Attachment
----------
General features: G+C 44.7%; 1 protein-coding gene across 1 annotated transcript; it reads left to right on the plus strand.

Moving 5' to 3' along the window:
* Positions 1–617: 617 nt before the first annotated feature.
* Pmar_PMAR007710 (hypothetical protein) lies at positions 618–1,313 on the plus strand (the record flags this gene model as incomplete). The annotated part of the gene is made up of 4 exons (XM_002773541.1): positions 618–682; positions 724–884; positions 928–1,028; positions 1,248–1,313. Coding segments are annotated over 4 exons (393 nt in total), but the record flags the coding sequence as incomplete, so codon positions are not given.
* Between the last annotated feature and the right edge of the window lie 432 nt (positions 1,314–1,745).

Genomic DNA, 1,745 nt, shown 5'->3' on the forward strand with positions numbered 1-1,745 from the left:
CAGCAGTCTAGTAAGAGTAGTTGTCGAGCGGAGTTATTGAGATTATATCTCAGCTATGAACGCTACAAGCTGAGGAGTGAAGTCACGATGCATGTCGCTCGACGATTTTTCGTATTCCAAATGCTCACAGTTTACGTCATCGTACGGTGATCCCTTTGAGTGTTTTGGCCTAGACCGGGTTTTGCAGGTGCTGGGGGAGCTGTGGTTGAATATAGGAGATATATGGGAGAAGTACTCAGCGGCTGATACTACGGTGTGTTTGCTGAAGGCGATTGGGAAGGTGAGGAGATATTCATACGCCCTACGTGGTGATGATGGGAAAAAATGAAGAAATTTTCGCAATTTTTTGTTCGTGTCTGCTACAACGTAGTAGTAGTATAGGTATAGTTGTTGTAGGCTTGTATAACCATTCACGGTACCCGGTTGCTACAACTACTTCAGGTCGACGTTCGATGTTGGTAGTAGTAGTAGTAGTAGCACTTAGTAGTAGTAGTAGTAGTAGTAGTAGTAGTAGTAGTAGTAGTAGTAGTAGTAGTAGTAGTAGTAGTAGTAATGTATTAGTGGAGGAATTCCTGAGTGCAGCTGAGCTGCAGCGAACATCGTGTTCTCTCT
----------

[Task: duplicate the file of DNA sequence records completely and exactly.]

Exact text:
General features: G+C 44.7%; 1 protein-coding gene across 1 annotated transcript; it reads left to right on the plus strand.

Moving 5' to 3' along the window:
* Positions 1–617: 617 nt before the first annotated feature.
* Pmar_PMAR007710 (hypothetical protein) lies at positions 618–1,313 on the plus strand (the record flags this gene model as incomplete). The annotated part of the gene is made up of 4 exons (XM_002773541.1): positions 618–682; positions 724–884; positions 928–1,028; positions 1,248–1,313. Coding segments are annotated over 4 exons (393 nt in total), but the record flags the coding sequence as incomplete, so codon positions are not given.
* Between the last annotated feature and the right edge of the window lie 432 nt (positions 1,314–1,745).

Genomic DNA, 1,745 nt, shown 5'->3' on the forward strand with positions numbered 1-1,745 from the left:
CAGCAGTCTAGTAAGAGTAGTTGTCGAGCGGAGTTATTGAGATTATATCTCAGCTATGAACGCTACAAGCTGAGGAGTGAAGTCACGATGCATGTCGCTCGACGATTTTTCGTATTCCAAATGCTCACAGTTTACGTCATCGTACGGTGATCCCTTTGAGTGTTTTGGCCTAGACCGGGTTTTGCAGGTGCTGGGGGAGCTGTGGTTGAATATAGGAGATATATGGGAGAAGTACTCAGCGGCTGATACTACGGTGTGTTTGCTGAAGGCGATTGGGAAGGTGAGGAGATATTCATACGCCCTACGTGGTGATGATGGGAAAAAATGAAGAAATTTTCGCAATTTTTTGTTCGTGTCTGCTACAACGTAGTAGTAGTATAGGTATAGTTGTTGTAGGCTTGTATAACCATTCACGGTACCCGGTTGCTACAACTACTTCAGGTCGACGTTCGATGTTGGTAGTAGTAGTAGTAGTAGCACTTAGTAGTAGTAGTAGTAGTAGTAGTAGTAGTAGTAGTAGTAGTAGTAGTAGTAGTAGTAGTAGTAGTAGTAATGTATTAGTGGAGGAATTCCTGAGTGCAGCTGAGCTGCAGCGAACATCGTGTTCTCTCT